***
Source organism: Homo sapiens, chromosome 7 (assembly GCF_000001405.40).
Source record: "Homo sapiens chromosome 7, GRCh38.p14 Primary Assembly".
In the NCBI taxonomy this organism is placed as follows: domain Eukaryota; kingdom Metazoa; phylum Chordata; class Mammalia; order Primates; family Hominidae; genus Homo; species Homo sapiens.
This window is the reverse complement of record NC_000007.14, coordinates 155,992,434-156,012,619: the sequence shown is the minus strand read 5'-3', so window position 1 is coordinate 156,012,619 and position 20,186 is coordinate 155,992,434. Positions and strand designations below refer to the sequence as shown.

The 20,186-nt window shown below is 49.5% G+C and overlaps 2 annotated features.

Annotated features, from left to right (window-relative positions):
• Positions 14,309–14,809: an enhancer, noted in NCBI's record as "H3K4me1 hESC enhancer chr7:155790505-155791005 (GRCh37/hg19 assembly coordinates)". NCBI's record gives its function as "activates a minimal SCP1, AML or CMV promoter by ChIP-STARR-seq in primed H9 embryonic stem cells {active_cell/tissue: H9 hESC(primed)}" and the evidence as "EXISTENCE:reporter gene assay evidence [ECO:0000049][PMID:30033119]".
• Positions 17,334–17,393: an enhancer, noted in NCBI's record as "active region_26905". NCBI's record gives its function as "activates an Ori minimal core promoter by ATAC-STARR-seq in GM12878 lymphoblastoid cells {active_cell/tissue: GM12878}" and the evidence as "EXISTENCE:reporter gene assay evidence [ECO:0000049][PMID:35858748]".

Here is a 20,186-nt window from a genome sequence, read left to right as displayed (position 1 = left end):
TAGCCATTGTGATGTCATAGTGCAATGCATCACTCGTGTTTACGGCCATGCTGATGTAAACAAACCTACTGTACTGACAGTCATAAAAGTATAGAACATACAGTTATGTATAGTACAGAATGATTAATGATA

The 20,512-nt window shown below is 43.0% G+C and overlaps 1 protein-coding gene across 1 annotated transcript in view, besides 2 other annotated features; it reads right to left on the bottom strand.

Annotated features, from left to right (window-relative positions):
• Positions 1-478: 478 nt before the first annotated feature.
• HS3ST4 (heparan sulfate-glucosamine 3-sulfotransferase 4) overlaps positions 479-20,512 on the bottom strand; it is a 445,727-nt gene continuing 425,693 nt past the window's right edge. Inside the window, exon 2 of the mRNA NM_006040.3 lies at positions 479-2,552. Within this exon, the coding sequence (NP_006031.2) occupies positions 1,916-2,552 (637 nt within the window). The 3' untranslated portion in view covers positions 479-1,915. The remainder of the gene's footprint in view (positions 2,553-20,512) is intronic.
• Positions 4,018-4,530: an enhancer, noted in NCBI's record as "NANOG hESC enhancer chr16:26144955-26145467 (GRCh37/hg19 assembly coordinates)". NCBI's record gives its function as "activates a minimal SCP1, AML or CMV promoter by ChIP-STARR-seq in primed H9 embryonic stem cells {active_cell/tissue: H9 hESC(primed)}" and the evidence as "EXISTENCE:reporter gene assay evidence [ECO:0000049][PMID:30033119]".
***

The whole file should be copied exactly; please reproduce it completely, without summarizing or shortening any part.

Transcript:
Source organism: Homo sapiens, chromosome 7 (assembly GCF_000001405.40).
Source record: "Homo sapiens chromosome 7, GRCh38.p14 Primary Assembly".
In the NCBI taxonomy this organism is placed as follows: domain Eukaryota; kingdom Metazoa; phylum Chordata; class Mammalia; order Primates; family Hominidae; genus Homo; species Homo sapiens.
This window is the reverse complement of record NC_000007.14, coordinates 155,992,434-156,012,619: the sequence shown is the minus strand read 5'-3', so window position 1 is coordinate 156,012,619 and position 20,186 is coordinate 155,992,434. Positions and strand designations below refer to the sequence as shown.

The 20,186-nt window shown below is 49.5% G+C and overlaps 2 annotated features.

Annotated features, from left to right (window-relative positions):
• Positions 14,309–14,809: an enhancer, noted in NCBI's record as "H3K4me1 hESC enhancer chr7:155790505-155791005 (GRCh37/hg19 assembly coordinates)". NCBI's record gives its function as "activates a minimal SCP1, AML or CMV promoter by ChIP-STARR-seq in primed H9 embryonic stem cells {active_cell/tissue: H9 hESC(primed)}" and the evidence as "EXISTENCE:reporter gene assay evidence [ECO:0000049][PMID:30033119]".
• Positions 17,334–17,393: an enhancer, noted in NCBI's record as "active region_26905". NCBI's record gives its function as "activates an Ori minimal core promoter by ATAC-STARR-seq in GM12878 lymphoblastoid cells {active_cell/tissue: GM12878}" and the evidence as "EXISTENCE:reporter gene assay evidence [ECO:0000049][PMID:35858748]".

Here is a 20,186-nt window from a genome sequence, read left to right as displayed (position 1 = left end):
TAGCCATTGTGATGTCATAGTGCAATGCATCACTCGTGTTTACGGCCATGCTGATGTAAACAAACCTACTGTACTGACAGTCATAAAAGTATAGAACATACAGTTATGTATAGTACAGAATGATTAATGATA

The 20,512-nt window shown below is 43.0% G+C and overlaps 1 protein-coding gene across 1 annotated transcript in view, besides 2 other annotated features; it reads right to left on the bottom strand.

Annotated features, from left to right (window-relative positions):
• Positions 1-478: 478 nt before the first annotated feature.
• HS3ST4 (heparan sulfate-glucosamine 3-sulfotransferase 4) overlaps positions 479-20,512 on the bottom strand; it is a 445,727-nt gene continuing 425,693 nt past the window's right edge. Inside the window, exon 2 of the mRNA NM_006040.3 lies at positions 479-2,552. Within this exon, the coding sequence (NP_006031.2) occupies positions 1,916-2,552 (637 nt within the window). The 3' untranslated portion in view covers positions 479-1,915. The remainder of the gene's footprint in view (positions 2,553-20,512) is intronic.
• Positions 4,018-4,530: an enhancer, noted in NCBI's record as "NANOG hESC enhancer chr16:26144955-26145467 (GRCh37/hg19 assembly coordinates)". NCBI's record gives its function as "activates a minimal SCP1, AML or CMV promoter by ChIP-STARR-seq in primed H9 embryonic stem cells {active_cell/tissue: H9 hESC(primed)}" and the evidence as "EXISTENCE:reporter gene assay evidence [ECO:0000049][PMID:30033119]".